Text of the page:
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Dead Wake: The Last Crossing of the Lusitania

av Erik Larson

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MedlemmarRecensionerPopularitetGenomsnittligt betygOmnämnanden
3,4322372,670 (4.17)284
The #1 New York Times best-selling author of In the Garden of Beasts presents a 100th-anniversary chronicle of the sinking of the Lusitania that discusses the factors that led to the tragedy and the contributions of such figures as President Wilson, bookseller Charles Lauriat and architect Theodate Pope Riddle.… (mer)
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» Se även 284 omnämnanden

engelska (234)  spanska (1)  franska (1)  Alla språk (236)
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historical, detailed, personal
  Renaissancereader | Nov 24, 2020 |
The RMS Lusitania was torpedoed by a German U-boat on May 7, 1915 just off the coast of Ireland. The ship sank in less than 20 minutes, killing nearly 1,200 people. Many decried the attack on a passenger ship. But German military leaders said the attack was justified because the ship was carrying munitions for use by the British military. It would be decades before it was proven that Germany was correct....the passenger ship was indeed carrying munitions for use in World War I.

Dead Wake not only tells the story of the sinking and great loss of life, but also about the politics, military decisions and mistakes that led to the ship sailing without escort in a war zone. It also talks about the Lusitania, its history, crew and passengers, and facts about the German Navy, U-Boats and early submarine warfare. Because it opened responding ships up to attack by U-boat, orders had gone out that no vessel was to approach and render aid to any ship that had been damaged by a torpedo. Warnings about imminent submarine attacks against all vessels in the war zone had been issued by Germany prior to the attack. Why then did so many passengers, including many children, board the ship, sailing directly into danger? And why were munitions loaded onto a passenger liner, putting thousands of people at risk? This book gives so many interesting facts about the world situation at the time, shipping and war zone issues and the actual event. Erik Larson presents the whole story in an interesting and informative way. This is non-fiction and not a narrative account, but it kept my attention the entire time. Very interesting and well written!!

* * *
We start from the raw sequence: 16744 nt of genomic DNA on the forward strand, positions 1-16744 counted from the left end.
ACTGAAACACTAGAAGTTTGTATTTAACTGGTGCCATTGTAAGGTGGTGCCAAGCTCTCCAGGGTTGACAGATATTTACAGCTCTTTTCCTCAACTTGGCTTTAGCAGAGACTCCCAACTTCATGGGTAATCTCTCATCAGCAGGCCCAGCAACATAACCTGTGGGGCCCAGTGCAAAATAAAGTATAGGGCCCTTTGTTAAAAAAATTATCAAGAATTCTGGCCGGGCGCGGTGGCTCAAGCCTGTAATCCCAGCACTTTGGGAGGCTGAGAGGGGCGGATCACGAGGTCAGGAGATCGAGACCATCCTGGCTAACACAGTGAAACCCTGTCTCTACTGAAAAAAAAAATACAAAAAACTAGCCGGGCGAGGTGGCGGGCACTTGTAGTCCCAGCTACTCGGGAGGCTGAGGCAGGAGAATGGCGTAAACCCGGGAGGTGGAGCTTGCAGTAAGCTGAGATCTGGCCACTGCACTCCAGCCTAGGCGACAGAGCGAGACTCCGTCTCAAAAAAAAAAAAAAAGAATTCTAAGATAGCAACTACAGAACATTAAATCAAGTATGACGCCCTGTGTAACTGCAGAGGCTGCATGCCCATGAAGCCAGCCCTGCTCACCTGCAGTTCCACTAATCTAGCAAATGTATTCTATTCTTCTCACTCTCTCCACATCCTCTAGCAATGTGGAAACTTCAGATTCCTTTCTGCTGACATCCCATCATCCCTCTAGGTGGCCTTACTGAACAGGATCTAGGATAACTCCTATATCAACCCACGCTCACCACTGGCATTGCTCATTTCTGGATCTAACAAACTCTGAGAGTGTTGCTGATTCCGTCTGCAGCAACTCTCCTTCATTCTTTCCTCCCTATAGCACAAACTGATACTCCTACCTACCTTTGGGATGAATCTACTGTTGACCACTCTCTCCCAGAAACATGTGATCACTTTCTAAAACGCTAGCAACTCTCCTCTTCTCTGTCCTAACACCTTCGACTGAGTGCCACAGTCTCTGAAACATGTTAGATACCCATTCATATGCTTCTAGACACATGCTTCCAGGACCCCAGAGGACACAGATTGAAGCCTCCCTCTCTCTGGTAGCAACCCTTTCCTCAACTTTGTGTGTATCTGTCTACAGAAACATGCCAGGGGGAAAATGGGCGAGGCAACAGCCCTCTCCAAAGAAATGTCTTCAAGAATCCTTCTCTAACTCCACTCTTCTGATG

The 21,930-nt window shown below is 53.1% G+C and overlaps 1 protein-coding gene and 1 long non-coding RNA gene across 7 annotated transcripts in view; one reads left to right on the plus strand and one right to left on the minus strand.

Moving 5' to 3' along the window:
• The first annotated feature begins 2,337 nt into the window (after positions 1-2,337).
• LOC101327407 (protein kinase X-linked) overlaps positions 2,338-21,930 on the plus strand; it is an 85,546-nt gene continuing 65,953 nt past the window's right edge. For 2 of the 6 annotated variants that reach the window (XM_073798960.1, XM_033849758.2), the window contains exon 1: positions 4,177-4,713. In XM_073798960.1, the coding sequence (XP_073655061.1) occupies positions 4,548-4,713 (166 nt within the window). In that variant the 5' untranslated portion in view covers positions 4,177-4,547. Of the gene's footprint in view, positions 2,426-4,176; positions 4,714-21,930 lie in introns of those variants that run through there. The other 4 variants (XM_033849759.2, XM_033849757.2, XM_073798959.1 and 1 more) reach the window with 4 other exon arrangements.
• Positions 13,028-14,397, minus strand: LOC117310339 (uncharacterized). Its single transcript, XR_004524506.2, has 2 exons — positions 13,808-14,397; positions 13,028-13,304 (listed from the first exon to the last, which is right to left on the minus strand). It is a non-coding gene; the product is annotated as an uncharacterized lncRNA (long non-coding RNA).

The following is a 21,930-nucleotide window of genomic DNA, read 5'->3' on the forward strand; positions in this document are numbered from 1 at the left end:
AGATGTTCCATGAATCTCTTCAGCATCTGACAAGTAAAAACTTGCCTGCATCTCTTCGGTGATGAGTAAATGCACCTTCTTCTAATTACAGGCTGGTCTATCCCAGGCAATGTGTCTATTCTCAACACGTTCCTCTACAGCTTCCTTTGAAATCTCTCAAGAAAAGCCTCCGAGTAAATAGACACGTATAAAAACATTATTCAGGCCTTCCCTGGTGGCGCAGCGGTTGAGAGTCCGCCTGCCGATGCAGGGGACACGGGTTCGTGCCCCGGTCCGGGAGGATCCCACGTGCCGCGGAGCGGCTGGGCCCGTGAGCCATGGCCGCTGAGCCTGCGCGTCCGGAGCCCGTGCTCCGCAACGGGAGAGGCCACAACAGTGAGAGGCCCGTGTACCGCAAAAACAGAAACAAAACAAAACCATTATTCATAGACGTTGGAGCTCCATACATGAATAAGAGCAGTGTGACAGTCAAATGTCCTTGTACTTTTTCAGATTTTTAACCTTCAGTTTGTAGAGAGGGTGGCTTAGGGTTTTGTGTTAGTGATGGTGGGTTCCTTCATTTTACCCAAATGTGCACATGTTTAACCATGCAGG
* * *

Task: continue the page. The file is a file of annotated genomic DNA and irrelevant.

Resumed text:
I think so many people were willing to board the ship, despite repeated warnings from Germany, because it was assumed a passenger vessel would not be targeted. And, it's also human nature to believe that disasters are things that happen to other people. Until the sinking of the Lusitania, the dangers of the war zone were almost a joke with passengers laughing about the possibility and buying life jackets in New York department stores before setting sail. The fact that the shipping line was willing to carry munitions on a passenger vessel further shows that the danger wasn't being taken seriously. With U-Boats actively attacking merchant ships and military vessels with success, it is astounding to me that the Lusitania was allowed to sail that course into the war zone with no escort, no orders to divert to a safer route or to sail in a zig zag pattern. The whole conglomeration of decisions made by passengers, crew, the shipping line and military brought about this disaster. Germany came right out and said WE ARE GOING TO SINK THIS SHIP...DONT GET ON IT -- and thousands still bought tickets and sailed from New York. Foolish. But even more foolish is the fact that it sailed with munitions in the hold without any escort to protect it. Bad, bad, bad decisions!

The sinking of the Lusitania and the deaths of 128 Americans who were on board did not bring the United States into the war immediately. The US didn't join in the World War until 1916. But, the cry of "Remember the Lusitania'' was used as war propaganda and a rallying cry for US troops. I wonder how it might have changed things if the public had known that the hold of the ship contained war munitions that a neutral passenger vessel was not allowed to carry during wartime? The munitions aboard the ship made it a valid target for U-Boats. Larson offers some insight into why this was done, and some pretty nefarious reasons why the ship was not supplied with a military escort or ordered to sail in a zig zag pattern to help it evade an attack. It could be that the 1,200 people that drowned in the sea that day were collateral damage and a part of a hidden agenda to pull the United States into the conflict in Europe.

I listened to the audiobook version of the book (Penguin Random House Audio Publishing). The audiobook runs just over 13 hours and is narrated by Scott Brick. He reads at a nice even pace and is easily understandable. I have hearing loss but had no problem hearing and understanding him.

I learned a lot of interesting facts that were new to me, such as the fact that Captain Von Trapp (of Sound of Music fame) had been a U-boat captain in WWI. At one point, he ordered the torpedoing of a vessel, causing the deaths of more than 600 people. That incident is the reason why he chose to escape rather than be called up to serve again in WWII.